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I have this interface:

public interface IDeck<T extends IDeck<T,S>,S extends ICard<S>> extends Comparable<T>, Collection<S>{
    public Set<S> getDeck();
    public void setDeck(Set<S> newDeck);
}

And I then make a class implement it, here is the header and the first few methods:

public class PlayingCardDeck implements IDeck<PlayingCardDeck,PlayingCard> {

    @Override
    public int compareTo(PlayingCardDeck o) {
        // TODO Auto-generated method stub
        return 0;
    }

Good so far, I want it to be comparable.

    @Override
    public boolean add(PlayingCard e) {
        // TODO Auto-generated method stub
        return false;
    }

Yup, it can contain PlayingCards

    @Override
    public boolean addAll(Collection<? extends PlayingCard> c) {
        // TODO Auto-generated method stub
        return false;
    }

This is Ok I think, so long as the collection element extends PlayingCard, though this doesn't match the add(PlayingCard e) method.

    @Override
    public boolean contains(Object o) {
        // TODO Auto-generated method stub
        return false;
    }

Hang on? Why is the type here Object and not PlayingCard ?

public Object[] toArray() {
    // TODO Auto-generated method stub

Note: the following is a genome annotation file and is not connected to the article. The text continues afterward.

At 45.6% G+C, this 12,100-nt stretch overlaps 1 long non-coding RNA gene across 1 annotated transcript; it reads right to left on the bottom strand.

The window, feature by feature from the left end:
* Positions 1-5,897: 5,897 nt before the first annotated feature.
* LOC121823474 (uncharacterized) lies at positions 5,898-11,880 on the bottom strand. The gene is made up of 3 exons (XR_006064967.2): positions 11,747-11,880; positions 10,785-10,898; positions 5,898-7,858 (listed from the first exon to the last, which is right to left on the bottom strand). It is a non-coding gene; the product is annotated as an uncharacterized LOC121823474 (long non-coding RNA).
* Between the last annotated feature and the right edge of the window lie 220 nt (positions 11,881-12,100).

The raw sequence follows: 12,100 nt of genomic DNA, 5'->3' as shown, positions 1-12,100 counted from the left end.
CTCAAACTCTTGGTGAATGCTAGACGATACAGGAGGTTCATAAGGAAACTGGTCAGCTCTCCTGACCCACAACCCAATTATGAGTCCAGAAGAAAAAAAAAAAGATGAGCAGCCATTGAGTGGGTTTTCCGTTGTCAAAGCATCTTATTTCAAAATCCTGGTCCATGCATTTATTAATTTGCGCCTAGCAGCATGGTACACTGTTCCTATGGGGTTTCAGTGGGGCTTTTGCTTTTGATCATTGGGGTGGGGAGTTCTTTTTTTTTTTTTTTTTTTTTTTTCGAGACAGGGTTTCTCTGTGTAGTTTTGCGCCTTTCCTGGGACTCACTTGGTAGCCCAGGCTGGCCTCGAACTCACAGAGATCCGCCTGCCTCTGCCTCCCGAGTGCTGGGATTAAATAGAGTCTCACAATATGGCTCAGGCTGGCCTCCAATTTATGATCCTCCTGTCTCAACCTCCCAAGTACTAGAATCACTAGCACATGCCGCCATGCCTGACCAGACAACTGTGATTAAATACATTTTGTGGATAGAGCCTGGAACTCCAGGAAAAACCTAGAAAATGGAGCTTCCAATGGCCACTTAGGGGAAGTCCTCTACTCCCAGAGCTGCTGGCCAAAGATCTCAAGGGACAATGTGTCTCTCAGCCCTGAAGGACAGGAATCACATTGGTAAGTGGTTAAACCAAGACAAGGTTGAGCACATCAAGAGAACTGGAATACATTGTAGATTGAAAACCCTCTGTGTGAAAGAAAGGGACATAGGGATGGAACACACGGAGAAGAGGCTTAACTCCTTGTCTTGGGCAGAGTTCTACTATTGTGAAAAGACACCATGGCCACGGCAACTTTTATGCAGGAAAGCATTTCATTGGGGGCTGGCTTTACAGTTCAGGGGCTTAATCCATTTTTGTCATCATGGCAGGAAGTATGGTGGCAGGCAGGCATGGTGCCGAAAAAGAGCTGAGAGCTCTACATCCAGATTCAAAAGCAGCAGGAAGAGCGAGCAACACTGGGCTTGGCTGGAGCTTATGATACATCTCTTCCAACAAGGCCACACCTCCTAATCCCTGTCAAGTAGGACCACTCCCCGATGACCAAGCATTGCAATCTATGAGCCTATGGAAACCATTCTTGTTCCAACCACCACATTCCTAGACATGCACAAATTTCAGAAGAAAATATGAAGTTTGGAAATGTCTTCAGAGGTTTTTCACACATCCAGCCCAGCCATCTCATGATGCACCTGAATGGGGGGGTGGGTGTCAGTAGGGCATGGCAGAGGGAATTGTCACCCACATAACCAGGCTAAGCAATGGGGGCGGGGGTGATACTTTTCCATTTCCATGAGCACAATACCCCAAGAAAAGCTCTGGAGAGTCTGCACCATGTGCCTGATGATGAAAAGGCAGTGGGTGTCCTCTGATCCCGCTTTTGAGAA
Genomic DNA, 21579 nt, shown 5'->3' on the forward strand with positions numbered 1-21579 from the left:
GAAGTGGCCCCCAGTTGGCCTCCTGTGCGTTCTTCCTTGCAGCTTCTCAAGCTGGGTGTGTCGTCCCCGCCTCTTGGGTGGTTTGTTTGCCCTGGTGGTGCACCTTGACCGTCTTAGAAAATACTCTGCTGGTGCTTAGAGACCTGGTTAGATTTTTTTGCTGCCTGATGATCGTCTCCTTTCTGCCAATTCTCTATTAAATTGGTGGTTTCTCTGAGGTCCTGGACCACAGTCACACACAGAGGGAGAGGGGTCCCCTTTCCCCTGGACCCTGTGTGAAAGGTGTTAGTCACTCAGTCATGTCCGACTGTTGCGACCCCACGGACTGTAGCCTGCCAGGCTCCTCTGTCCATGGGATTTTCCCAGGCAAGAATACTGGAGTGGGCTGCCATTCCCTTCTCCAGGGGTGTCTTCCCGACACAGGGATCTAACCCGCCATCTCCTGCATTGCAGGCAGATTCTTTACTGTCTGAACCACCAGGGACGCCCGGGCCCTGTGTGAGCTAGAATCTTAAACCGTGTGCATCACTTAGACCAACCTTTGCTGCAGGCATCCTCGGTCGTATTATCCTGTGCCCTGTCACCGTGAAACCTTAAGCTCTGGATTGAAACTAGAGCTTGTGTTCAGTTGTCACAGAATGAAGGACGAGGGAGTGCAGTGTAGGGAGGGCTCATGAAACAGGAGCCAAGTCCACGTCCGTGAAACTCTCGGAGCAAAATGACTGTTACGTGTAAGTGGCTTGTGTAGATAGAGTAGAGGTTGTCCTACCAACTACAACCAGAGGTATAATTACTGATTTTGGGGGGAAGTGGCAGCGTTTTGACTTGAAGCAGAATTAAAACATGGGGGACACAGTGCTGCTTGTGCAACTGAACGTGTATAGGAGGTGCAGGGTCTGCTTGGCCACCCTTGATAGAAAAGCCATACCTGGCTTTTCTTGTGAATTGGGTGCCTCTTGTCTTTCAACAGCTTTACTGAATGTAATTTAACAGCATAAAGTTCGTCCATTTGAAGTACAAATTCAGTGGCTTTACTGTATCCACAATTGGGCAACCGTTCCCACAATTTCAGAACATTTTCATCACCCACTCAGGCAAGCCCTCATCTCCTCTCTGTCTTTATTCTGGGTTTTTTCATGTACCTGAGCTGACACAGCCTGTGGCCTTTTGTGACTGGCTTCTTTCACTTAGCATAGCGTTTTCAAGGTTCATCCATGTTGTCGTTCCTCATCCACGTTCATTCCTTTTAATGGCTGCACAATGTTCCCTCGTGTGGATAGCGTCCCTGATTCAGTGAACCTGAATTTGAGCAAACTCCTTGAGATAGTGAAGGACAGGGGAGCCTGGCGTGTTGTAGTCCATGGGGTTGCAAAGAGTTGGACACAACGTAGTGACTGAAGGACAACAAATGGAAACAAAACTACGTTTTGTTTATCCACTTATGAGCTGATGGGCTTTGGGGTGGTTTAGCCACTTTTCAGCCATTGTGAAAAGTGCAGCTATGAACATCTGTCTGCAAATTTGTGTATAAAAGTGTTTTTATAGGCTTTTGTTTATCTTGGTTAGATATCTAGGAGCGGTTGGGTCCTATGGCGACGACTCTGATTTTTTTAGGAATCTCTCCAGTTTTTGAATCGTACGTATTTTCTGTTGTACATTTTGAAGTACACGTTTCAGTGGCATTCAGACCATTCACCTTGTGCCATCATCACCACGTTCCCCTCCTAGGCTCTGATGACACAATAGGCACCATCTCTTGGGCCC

return null;
}

So any array has to be of Objects, not PlayingCards?

Why am I getting 'weird' functions implemented from my interface, and not the generics I supplied? What have I missed?

share|improve this question
up vote 8 down vote accepted

Because Collection.contains(Object) has Object as its parameter. It's not defined as Collection.contains(E). As for why that is, you can find a detailed explanation here.

share|improve this answer
1  
I always wondered if there is anyone out there, just one person, who actually used this behaviour to do a good thing. Because there obviously is a lot of people who find it irritating. – Slanec Jun 18 '13 at 19:49
    
@Slanec The more I read of that answer and the comments, the more I think this exists for backwards compatibility. – Daniel Kaplan Jun 18 '13 at 19:54
3  
+1 and it's not for backward compatibility. contains, remove, etc. take Object because equals takes Object and their contracts delegate to the equals contract. – Paul Bellora Jun 18 '13 at 20:38
    
The issue isn't just that they delegate to the equals contract, but rather that there is nothing inherently wrong about asking a collection of Cat whether it contains something that may or may not be a Cat. If the thing in question isn't a Cat, the collection can simply reply "No, I don't contain that". – supercat Dec 19 '13 at 22:58

Because public Object[] toArray() is declared in the interface java.util.Collection, and is not generic. As well as contains(Object o). They are declared that way (non-generic) in the interface you implement.

share|improve this answer
    
I think here you could actually replace it with public PlayingCard[] to Array() using covariant return types. – Tom Hawtin - tackline Jun 18 '13 at 19:31
    
@TomHawtin-tackline care to explain? – Pureferret Jun 18 '13 at 19:37
2  
@Pureferret You can tighten the return type of an implemented/overridden method (from J2SE 5.0). PlayingCard[] is a subtype (specialisation) of Object[], although it shouldn't really be so. – Tom Hawtin - tackline Jun 18 '13 at 19:39

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